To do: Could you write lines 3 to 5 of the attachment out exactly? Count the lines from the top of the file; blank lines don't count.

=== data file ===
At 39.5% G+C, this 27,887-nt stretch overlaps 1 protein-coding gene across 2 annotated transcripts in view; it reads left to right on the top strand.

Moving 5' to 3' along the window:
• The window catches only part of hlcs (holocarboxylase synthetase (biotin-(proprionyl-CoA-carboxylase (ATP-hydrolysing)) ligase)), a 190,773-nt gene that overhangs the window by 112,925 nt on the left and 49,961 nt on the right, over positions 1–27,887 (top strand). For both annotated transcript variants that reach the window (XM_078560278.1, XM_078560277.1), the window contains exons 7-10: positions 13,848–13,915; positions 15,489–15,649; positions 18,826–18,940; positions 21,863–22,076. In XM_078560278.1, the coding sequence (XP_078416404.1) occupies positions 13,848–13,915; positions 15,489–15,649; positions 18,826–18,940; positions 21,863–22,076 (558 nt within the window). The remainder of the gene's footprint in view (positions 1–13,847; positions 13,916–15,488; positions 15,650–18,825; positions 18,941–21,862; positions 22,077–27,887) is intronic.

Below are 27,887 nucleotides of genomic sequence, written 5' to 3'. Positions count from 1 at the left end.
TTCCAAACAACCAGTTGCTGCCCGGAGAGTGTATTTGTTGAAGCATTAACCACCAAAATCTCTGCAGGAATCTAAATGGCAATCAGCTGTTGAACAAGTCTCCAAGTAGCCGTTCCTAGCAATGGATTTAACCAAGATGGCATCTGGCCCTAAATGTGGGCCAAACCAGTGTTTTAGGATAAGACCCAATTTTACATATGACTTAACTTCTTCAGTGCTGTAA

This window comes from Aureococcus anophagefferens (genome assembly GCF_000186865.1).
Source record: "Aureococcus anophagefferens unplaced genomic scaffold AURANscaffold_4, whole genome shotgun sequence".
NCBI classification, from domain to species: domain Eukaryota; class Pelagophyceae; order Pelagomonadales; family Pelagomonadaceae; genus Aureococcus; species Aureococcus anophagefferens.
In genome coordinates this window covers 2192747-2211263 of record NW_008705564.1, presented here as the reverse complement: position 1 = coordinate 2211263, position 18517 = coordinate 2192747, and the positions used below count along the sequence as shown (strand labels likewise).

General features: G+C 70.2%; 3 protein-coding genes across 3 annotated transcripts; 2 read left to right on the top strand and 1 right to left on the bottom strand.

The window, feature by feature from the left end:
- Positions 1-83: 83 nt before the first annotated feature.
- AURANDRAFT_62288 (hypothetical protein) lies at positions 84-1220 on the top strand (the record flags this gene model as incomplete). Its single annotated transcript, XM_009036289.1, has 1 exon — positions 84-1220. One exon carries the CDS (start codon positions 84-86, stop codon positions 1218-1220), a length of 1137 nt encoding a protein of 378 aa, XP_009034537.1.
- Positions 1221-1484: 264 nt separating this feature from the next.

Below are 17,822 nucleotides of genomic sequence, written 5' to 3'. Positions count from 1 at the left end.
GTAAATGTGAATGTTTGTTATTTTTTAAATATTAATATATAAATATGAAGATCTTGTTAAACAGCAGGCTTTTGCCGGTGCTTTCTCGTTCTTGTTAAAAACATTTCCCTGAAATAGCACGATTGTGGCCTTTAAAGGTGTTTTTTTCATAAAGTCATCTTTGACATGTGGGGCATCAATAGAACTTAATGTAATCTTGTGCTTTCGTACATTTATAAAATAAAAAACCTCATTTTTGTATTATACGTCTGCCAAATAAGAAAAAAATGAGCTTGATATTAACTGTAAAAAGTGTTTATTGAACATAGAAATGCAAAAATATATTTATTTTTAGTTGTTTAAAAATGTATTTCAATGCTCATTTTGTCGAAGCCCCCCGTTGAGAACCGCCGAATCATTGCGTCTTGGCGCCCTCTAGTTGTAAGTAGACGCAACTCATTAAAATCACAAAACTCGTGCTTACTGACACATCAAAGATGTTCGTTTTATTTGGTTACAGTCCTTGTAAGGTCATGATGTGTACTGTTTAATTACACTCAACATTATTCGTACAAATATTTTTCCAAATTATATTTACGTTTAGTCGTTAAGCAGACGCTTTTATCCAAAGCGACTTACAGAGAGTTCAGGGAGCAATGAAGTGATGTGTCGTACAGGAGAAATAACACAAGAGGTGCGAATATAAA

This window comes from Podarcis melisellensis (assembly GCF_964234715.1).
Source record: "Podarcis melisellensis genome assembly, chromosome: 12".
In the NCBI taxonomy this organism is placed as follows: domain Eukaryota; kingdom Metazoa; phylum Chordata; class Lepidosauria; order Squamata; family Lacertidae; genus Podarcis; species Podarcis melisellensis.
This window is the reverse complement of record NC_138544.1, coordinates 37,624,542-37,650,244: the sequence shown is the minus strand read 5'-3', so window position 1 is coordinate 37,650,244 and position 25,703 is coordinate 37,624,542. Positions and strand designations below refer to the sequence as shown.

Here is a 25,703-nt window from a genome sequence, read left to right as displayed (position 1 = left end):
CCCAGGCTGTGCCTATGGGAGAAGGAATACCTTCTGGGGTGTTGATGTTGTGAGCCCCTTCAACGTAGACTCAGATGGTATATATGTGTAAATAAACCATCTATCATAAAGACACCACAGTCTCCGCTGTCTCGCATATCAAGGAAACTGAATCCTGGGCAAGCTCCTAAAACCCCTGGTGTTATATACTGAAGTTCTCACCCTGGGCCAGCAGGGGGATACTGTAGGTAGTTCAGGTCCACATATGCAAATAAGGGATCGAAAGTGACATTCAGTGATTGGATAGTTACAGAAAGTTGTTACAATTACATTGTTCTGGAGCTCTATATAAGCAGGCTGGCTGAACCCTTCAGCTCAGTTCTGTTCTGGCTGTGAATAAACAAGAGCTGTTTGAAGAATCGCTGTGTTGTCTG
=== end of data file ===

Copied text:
• The window catches only part of hlcs (holocarboxylase synthetase (biotin-(proprionyl-CoA-carboxylase (ATP-hydrolysing)) ligase)), a 190,773-nt gene that overhangs the window by 112,925 nt on the left and 49,961 nt on the right, over positions 1–27,887 (top strand). For both annotated transcript variants that reach the window (XM_078560278.1, XM_078560277.1), the window contains exons 7-10: positions 13,848–13,915; positions 15,489–15,649; positions 18,826–18,940; positions 21,863–22,076. In XM_078560278.1, the coding sequence (XP_078416404.1) occupies positions 13,848–13,915; positions 15,489–15,649; positions 18,826–18,940; positions 21,863–22,076 (558 nt within the window). The remainder of the gene's footprint in view (positions 1–13,847; positions 13,916–15,488; positions 15,650–18,825; positions 18,941–21,862; positions 22,077–27,887) is intronic.

Below are 27,887 nucleotides of genomic sequence, written 5' to 3'. Positions count from 1 at the left end.
TTCCAAACAACCAGTTGCTGCCCGGAGAGTGTATTTGTTGAAGCATTAACCACCAAAATCTCTGCAGGAATCTAAATGGCAATCAGCTGTTGAACAAGTCTCCAAGTAGCCGTTCCTAGCAATGGATTTAACCAAGATGGCATCTGGCCCTAAATGTGGGCCAAACCAGTGTTTTAGGATAAGACCCAATTTTACATATGACTTAACTTCTTCAGTGCTGTAA